The infamous story of Benjamin Barker, AKA Sweeney Todd, who sets up a barber shop down in London which is the basis for a sinister partnership with his fellow tenant, Mrs. Lovett. Based on the hit Broadway musical.
Helena Bonham Carter,
A computer hacker whose goal is to discover the reason for human existence continually finds his work interrupted thanks to the Management; namely, they send a teenager and lusty love interest to distract him.
In London, the sideshow troupe of Doctor Parnassus promises the audience a journey to the "Imaginarium", an imaginary world commanded by the mind of Doctor Parnassus, where dreams come true. In the stories that Doctor Parnassus tells to his daughter Valentina, the midget Percy, and his assistant Anton, he claims to have lived for more than one thousand years; However, when he fell in love with a mortal woman, he made a deal with the devil (Mr. Nick), trading his immortality for youth. As part of the bargain, he promised his son or daughter to Mr. Nick on their sixteenth birthday. Valentina is now almost to the doomed age and Doctor Parnassus makes a new bet with Mr. Nick, whoever seduces five souls in the Imaginarium will have Valentina as a prize. Meanwhile the troupe rescues Tony, a young man that was hanged on a bridge by the Russians. Tony was chased until he finds and joins the group. Tony and Valentina fall in love with each other and the jealous Anton discovers that his ... Written by
RubyRed, Seattle, Washington USA
Throughout the movie the character Percy describes that unanswered telephone ringing drives him crazy. At the end of the credits of the movie, there can be several telephones heard ringing the main score of the movie. See more »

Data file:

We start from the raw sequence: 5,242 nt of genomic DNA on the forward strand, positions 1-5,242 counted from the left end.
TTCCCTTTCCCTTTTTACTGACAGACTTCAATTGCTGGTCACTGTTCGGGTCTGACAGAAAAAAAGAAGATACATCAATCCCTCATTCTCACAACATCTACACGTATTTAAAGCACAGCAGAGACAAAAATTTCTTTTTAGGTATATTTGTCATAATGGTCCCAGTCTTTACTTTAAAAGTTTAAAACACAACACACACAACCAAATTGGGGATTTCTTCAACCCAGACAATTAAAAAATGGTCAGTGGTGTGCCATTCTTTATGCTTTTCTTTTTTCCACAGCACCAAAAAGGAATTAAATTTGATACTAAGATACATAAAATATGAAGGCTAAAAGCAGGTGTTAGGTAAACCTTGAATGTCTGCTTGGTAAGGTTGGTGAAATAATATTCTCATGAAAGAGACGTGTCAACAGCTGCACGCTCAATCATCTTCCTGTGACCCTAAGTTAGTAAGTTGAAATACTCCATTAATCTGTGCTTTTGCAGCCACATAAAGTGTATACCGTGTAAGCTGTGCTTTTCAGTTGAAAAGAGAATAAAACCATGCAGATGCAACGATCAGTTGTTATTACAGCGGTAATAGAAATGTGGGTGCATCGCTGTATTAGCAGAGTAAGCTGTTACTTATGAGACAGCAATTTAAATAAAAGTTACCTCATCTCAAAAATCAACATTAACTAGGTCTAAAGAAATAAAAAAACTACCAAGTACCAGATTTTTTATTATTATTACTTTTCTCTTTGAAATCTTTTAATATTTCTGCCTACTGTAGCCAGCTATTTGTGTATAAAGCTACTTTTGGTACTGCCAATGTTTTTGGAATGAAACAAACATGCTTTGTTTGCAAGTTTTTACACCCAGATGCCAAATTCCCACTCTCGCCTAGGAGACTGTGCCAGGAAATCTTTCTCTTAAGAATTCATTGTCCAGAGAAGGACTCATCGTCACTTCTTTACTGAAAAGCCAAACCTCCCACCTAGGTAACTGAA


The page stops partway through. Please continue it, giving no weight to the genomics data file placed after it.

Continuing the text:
When Dr. Parnassus is following Valentina through the concourse two young school girls in uniform pass him. Moments later when he's outside looking in the window, the same two girls can be seen entering the library. See more »
Perhaps you'll find a midget... if you're lucky!
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Requires an IQ over 80 and at least a 15 second attention span
Many reviewers wrote they could not sit through the film. Sadly, in today's "I must constantly be entertained with my 1.5 second attention span", moviegoers tend to actually stomach "Gone In Sixty Seconds" yet cannot follow an intelligent, thoughtful film, replete with the fantastic imagination of Terry Gilliam. I had little trouble not only following this film, but following the changes of characters caused by Heath Ledger's death. Actually, the best of the characters was Johnny Depp, as usual. Everyone else who played the part, including Ledger, seemed to be walking through the lines. Overall, I loved the film. It definitely should have won best set decoration, and Christopher Plummer should have been a candidate for best actor. But as I said, short attention spans and focus on mindless drivel like the constant barrage of car theft shows indicates a somewhat less sophisticated audience that may not appreciate an intelligent film.
26 of 37 people found this review helpful.
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